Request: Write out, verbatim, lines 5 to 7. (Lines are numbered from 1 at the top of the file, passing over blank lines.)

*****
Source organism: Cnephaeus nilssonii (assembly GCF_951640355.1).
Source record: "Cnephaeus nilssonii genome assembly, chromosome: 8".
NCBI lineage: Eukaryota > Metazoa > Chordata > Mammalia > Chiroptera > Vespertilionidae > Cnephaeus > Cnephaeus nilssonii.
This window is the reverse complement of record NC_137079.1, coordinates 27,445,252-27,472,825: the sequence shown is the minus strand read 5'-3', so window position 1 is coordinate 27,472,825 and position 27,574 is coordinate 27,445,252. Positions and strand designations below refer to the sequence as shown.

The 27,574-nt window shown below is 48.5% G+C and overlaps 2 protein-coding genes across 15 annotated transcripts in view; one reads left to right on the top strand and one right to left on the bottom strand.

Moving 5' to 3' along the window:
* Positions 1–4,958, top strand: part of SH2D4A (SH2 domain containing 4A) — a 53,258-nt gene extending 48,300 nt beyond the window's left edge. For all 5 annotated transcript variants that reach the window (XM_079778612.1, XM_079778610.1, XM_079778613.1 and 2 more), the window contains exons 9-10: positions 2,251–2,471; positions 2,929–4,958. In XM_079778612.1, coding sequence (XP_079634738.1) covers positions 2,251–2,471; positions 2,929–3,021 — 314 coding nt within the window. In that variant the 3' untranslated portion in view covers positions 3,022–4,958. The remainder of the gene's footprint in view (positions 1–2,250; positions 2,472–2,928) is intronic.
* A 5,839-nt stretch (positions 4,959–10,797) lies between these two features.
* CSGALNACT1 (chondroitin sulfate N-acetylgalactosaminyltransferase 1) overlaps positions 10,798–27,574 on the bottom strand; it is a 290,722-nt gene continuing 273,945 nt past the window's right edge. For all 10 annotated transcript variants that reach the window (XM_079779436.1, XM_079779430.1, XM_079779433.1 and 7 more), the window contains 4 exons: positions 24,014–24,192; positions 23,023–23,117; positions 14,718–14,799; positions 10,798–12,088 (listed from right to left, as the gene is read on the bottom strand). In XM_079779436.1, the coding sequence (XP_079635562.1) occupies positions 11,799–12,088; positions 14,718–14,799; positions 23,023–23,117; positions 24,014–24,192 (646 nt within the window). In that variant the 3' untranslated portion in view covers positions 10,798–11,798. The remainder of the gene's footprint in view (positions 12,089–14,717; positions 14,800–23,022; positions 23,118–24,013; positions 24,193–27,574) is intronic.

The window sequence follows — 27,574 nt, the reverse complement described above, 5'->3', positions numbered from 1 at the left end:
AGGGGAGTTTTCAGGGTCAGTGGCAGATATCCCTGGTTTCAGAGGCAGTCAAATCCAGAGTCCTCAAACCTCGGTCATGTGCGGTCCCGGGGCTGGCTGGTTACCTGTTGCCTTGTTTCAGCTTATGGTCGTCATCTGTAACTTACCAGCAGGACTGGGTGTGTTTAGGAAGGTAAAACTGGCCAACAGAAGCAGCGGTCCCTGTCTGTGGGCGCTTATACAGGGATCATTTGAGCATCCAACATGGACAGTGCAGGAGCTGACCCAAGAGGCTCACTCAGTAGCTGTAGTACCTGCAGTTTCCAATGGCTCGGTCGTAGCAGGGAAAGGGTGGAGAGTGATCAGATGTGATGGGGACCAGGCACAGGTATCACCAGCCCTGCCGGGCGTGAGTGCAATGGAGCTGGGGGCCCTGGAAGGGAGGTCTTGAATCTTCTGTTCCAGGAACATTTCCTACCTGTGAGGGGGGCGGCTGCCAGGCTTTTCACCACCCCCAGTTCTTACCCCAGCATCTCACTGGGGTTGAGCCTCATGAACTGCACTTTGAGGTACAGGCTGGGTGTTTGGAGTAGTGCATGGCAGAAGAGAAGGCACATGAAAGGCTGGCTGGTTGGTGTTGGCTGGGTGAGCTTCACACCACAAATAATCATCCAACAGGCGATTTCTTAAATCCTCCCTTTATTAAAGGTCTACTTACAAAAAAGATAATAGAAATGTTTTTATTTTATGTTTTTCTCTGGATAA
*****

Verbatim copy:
The 27,574-nt window shown below is 48.5% G+C and overlaps 2 protein-coding genes across 15 annotated transcripts in view; one reads left to right on the top strand and one right to left on the bottom strand.

Moving 5' to 3' along the window:
* Positions 1–4,958, top strand: part of SH2D4A (SH2 domain containing 4A) — a 53,258-nt gene extending 48,300 nt beyond the window's left edge. For all 5 annotated transcript variants that reach the window (XM_079778612.1, XM_079778610.1, XM_079778613.1 and 2 more), the window contains exons 9-10: positions 2,251–2,471; positions 2,929–4,958. In XM_079778612.1, coding sequence (XP_079634738.1) covers positions 2,251–2,471; positions 2,929–3,021 — 314 coding nt within the window. In that variant the 3' untranslated portion in view covers positions 3,022–4,958. The remainder of the gene's footprint in view (positions 1–2,250; positions 2,472–2,928) is intronic.